My relationship to reality TV is uneven. I’m fanatical about Survivor, grumpily fanatical about Big Brother and the Bachelorette, passively loyal to So You Think You Can Dance, and sporadically interested in American Idol and Dancing with the Stars (there was a Backstreet Boy on this season! I couldn’t not watch). I long ago gave up repetitive but solid talent shows (Top Chef and Project Runway) and I abandoned The Amazing Race when I finally got unspeakably bored. I have zero interest in almost any docu-series show (those are you Kardashians and Housewives and Ice Loves Cocos). Basically, reality TV development for me topped out in 2001 when Big Brother figured out their format and nothing since then has been able to even remotely compete with the one-two punch of CBS “vote each other off” social experiments. Until Hunted.
A 6-episode series out of Britain (now being developed for the US), Hunted looks a little bit like The Amazing Race but the teams (some individuals, some pairs) are running for their freedom instead of towards a prize. 14 citizens get a phone call telling them they have a one-hour head start before they spend 28 days on the run, hunted by a team of specialists armed with all the surveillance privileges of the state (some simulated because, thank god, the government is not going to give a reality show access to their surveillance data).
If there is a prize of some kind, it’s not part of the show. It’s more like new-school Survivor where a lot of the castaways are competing less for the money than for the title. The contestants on Hunted (known as “fugitives”) want to prove that they can beat the system and, because the show’s premise is so timely and terrifying, surviving the manhunt gives them a sense of independence and power over a surveillance state that works with remarkable efficiency.
Some of the fugitives only last a few hours. One pair gets caught accidentally when the hunters are investigating an unrelated lead. Even the most promising contestants (a pair of savvy brothers with a solid plan and a solo survivalist with an extensive network of accomplices) fall prey to overconfidence or are betrayed when the hunters put their faces on wanted posters and a price on their head. The show smartly avoids even a hint of monotony by playing fast and loose with the structure. Though the hunt takes place over one set of 28 days, we don’t follow all 14 fugitives from the beginning. Only one team appears, however briefly, in every episode. Some have two or three-episode arcs while many dominate as the key players of the week but are captured by the credits, making their entire experience on the run into a bottle episode of sorts.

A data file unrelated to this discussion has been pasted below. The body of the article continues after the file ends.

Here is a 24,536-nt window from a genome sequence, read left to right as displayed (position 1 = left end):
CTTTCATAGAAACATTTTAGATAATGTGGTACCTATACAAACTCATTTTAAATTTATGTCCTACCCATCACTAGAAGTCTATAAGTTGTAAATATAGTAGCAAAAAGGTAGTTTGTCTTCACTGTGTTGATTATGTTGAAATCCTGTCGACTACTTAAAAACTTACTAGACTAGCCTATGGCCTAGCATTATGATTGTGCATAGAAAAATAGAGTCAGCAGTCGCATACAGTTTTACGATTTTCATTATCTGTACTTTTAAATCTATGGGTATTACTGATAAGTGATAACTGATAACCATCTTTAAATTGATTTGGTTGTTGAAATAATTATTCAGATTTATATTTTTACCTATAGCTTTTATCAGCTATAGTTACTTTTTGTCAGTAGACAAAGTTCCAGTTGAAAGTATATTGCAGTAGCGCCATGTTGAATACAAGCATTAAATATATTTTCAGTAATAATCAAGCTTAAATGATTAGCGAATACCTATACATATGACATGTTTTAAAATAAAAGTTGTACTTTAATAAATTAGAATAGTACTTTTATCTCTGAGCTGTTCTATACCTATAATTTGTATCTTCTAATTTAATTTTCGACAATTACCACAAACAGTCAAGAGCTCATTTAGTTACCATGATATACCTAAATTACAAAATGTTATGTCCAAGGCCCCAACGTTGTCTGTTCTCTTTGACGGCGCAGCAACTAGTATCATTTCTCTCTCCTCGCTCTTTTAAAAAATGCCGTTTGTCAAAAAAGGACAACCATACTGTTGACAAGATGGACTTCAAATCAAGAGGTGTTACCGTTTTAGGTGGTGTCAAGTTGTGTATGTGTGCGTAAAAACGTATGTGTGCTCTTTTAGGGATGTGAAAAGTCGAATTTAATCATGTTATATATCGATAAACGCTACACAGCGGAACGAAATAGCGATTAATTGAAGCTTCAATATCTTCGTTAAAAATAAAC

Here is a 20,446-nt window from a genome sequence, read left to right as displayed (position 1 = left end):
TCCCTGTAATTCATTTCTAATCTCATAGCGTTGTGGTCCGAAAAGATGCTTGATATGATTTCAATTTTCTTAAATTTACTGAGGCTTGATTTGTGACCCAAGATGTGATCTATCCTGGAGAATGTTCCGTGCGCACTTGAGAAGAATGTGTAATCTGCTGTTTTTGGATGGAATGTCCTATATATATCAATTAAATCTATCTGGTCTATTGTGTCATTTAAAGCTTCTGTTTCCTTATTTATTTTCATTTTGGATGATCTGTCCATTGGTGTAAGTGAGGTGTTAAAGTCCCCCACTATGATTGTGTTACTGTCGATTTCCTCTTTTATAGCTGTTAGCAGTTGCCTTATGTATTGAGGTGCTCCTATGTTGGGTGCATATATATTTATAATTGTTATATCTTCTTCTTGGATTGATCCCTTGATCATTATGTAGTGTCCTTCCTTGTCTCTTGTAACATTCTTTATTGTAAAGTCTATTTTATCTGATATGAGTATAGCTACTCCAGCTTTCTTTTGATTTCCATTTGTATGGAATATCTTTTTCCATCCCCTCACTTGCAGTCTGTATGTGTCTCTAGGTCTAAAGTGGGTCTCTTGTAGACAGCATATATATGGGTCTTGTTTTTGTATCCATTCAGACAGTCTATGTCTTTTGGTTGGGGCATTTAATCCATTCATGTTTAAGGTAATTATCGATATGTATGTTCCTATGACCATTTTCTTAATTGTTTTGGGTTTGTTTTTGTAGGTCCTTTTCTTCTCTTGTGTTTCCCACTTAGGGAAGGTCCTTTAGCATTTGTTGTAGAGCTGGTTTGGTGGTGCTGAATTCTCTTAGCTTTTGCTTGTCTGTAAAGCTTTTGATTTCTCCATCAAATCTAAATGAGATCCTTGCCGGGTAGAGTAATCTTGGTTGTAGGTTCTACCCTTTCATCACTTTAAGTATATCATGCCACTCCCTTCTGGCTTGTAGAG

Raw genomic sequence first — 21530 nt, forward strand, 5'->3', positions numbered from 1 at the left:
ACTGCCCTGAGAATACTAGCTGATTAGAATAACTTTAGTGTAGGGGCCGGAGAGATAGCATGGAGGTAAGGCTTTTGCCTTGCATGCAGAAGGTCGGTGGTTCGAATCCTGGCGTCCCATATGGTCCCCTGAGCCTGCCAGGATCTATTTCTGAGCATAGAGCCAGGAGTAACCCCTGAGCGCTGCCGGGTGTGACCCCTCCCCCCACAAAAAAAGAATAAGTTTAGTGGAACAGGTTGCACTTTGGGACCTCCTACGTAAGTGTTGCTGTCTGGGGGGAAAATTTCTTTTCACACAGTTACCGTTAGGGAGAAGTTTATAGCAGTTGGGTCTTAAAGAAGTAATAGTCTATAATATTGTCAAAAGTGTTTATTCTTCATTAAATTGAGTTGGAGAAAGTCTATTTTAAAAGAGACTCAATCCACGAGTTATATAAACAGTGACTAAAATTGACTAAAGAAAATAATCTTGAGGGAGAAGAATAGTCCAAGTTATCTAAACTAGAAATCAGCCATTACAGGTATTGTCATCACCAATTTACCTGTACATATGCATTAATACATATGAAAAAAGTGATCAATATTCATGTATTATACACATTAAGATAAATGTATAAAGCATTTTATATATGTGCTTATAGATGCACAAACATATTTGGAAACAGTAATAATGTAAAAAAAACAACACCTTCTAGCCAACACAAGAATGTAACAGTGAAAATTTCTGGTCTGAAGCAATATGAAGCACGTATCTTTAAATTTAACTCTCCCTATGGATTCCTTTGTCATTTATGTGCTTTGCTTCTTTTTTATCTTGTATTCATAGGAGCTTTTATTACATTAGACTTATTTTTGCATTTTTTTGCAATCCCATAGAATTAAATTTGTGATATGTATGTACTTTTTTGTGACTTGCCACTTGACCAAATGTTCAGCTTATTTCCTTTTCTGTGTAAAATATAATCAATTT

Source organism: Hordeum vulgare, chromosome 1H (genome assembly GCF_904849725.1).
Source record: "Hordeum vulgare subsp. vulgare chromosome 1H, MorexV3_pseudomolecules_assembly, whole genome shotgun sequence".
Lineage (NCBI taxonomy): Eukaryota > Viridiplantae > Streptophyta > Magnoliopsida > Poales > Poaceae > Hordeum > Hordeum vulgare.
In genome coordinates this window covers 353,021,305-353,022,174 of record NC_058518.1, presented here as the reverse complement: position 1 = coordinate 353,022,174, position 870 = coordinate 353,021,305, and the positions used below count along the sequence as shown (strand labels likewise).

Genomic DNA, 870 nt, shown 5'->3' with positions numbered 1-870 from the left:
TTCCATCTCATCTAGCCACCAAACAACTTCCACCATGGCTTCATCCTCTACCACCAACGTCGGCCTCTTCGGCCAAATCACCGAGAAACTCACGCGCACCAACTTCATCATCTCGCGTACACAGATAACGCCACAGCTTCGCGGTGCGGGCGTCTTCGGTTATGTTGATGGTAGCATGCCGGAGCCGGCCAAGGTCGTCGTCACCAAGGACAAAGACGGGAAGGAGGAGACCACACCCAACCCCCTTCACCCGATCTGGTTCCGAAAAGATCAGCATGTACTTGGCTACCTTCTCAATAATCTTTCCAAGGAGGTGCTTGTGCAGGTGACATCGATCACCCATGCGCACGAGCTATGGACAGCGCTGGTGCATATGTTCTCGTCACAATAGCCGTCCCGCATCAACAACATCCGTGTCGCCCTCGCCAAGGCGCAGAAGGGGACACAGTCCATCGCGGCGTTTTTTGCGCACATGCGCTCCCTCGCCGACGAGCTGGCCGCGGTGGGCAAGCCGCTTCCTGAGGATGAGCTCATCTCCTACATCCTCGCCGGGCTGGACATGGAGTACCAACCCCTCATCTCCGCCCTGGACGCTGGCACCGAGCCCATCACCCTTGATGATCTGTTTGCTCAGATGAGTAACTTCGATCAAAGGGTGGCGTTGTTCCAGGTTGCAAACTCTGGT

The more steady presence episode to episode is the hunter team, a threateningly clever and dedicated group of mostly former law enforcement (including CIA and FBI experts) whom the producers smartly humanize to complicate the viewer’s moral experience of the show (one of them is a lovely, charming lady who looks like JK Rowling. It’s very difficult to root against JK Rowling, even when she’s hacking someone’s cell phone). The lead-following, strategy developing, online stalking and personality profiling happens at HQ in London but on-the-ground tracker teams are stationed across the UK (contestants aren’t permitted to leave the country, which means almost all of them at some point try to hide in Wales), ready to search the fugitives’ homes, interrogate their families, or chase them down at a bus station hundreds of miles from where they initially went on the run.
Hunted was the most tense, high-stakes six episodes of television I saw this year. The psychological drama was intensely compelling and the down-to-the-second Argo-like finale had my heart racing and, eventually, my tear ducts flowing. It’s a must-see for anyone who thinks that the quality reality TV landscape lives and dies on Survivor alone. There are still new ideas and soon American TV audiences will get Hunted.